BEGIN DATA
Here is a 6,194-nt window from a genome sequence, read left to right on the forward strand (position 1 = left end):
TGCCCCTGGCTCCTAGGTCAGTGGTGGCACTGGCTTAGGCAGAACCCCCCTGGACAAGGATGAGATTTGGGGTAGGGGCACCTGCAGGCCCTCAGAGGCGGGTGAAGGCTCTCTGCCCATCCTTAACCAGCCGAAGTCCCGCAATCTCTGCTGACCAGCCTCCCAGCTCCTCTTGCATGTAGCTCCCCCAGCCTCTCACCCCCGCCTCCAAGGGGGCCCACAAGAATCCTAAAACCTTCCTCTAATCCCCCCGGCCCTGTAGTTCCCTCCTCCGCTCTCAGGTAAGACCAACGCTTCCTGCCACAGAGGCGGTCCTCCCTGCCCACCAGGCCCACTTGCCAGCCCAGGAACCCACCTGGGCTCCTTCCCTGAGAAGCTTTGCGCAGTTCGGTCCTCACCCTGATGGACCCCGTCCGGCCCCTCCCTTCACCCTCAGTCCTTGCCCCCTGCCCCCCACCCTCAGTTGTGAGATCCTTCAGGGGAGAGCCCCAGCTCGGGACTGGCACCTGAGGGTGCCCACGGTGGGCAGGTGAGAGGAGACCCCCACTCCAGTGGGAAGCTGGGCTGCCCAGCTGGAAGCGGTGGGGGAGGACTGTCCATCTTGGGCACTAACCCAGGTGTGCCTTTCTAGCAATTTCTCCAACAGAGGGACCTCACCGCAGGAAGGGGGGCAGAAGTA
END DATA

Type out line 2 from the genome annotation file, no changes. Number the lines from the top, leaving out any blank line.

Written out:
TGCCCCTGGCTCCTAGGTCAGTGGTGGCACTGGCTTAGGCAGAACCCCCCTGGACAAGGATGAGATTTGGGGTAGGGGCACCTGCAGGCCCTCAGAGGCGGGTGAAGGCTCTCTGCCCATCCTTAACCAGCCGAAGTCCCGCAATCTCTGCTGACCAGCCTCCCAGCTCCTCTTGCATGTAGCTCCCCCAGCCTCTCACCCCCGCCTCCAAGGGGGCCCACAAGAATCCTAAAACCTTCCTCTAATCCCCCCGGCCCTGTAGTTCCCTCCTCCGCTCTCAGGTAAGACCAACGCTTCCTGCCACAGAGGCGGTCCTCCCTGCCCACCAGGCCCACTTGCCAGCCCAGGAACCCACCTGGGCTCCTTCCCTGAGAAGCTTTGCGCAGTTCGGTCCTCACCCTGATGGACCCCGTCCGGCCCCTCCCTTCACCCTCAGTCCTTGCCCCCTGCCCCCCACCCTCAGTTGTGAGATCCTTCAGGGGAGAGCCCCAGCTCGGGACTGGCACCTGAGGGTGCCCACGGTGGGCAGGTGAGAGGAGACCCCCACTCCAGTGGGAAGCTGGGCTGCCCAGCTGGAAGCGGTGGGGGAGGACTGTCCATCTTGGGCACTAACCCAGGTGTGCCTTTCTAGCAATTTCTCCAACAGAGGGACCTCACCGCAGGAAGGGGGGCAGAAGTA